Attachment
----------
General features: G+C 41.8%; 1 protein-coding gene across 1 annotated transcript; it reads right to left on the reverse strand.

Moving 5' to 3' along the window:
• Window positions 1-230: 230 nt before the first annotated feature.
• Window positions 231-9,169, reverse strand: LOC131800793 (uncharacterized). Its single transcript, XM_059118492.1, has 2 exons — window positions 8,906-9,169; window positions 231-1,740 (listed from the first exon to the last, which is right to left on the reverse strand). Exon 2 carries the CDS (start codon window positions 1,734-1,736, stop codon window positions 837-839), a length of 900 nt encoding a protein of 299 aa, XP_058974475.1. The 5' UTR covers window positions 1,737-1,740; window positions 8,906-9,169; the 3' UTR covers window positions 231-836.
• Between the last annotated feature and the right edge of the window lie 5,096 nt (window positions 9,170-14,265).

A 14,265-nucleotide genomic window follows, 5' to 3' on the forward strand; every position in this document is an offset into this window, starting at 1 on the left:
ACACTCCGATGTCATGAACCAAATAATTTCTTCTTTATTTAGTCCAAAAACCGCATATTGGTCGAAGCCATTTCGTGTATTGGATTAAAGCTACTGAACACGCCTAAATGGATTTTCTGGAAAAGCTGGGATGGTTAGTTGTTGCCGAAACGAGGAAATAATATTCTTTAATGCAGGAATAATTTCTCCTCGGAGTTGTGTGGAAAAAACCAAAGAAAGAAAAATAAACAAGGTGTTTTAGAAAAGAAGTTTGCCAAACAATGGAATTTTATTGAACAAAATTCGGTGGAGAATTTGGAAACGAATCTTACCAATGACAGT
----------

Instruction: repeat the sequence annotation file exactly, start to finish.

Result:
General features: G+C 41.8%; 1 protein-coding gene across 1 annotated transcript; it reads right to left on the reverse strand.

Moving 5' to 3' along the window:
• Window positions 1-230: 230 nt before the first annotated feature.
• Window positions 231-9,169, reverse strand: LOC131800793 (uncharacterized). Its single transcript, XM_059118492.1, has 2 exons — window positions 8,906-9,169; window positions 231-1,740 (listed from the first exon to the last, which is right to left on the reverse strand). Exon 2 carries the CDS (start codon window positions 1,734-1,736, stop codon window positions 837-839), a length of 900 nt encoding a protein of 299 aa, XP_058974475.1. The 5' UTR covers window positions 1,737-1,740; window positions 8,906-9,169; the 3' UTR covers window positions 231-836.
• Between the last annotated feature and the right edge of the window lie 5,096 nt (window positions 9,170-14,265).

A 14,265-nucleotide genomic window follows, 5' to 3' on the forward strand; every position in this document is an offset into this window, starting at 1 on the left:
ACACTCCGATGTCATGAACCAAATAATTTCTTCTTTATTTAGTCCAAAAACCGCATATTGGTCGAAGCCATTTCGTGTATTGGATTAAAGCTACTGAACACGCCTAAATGGATTTTCTGGAAAAGCTGGGATGGTTAGTTGTTGCCGAAACGAGGAAATAATATTCTTTAATGCAGGAATAATTTCTCCTCGGAGTTGTGTGGAAAAAACCAAAGAAAGAAAAATAAACAAGGTGTTTTAGAAAAGAAGTTTGCCAAACAATGGAATTTTATTGAACAAAATTCGGTGGAGAATTTGGAAACGAATCTTACCAATGACAGT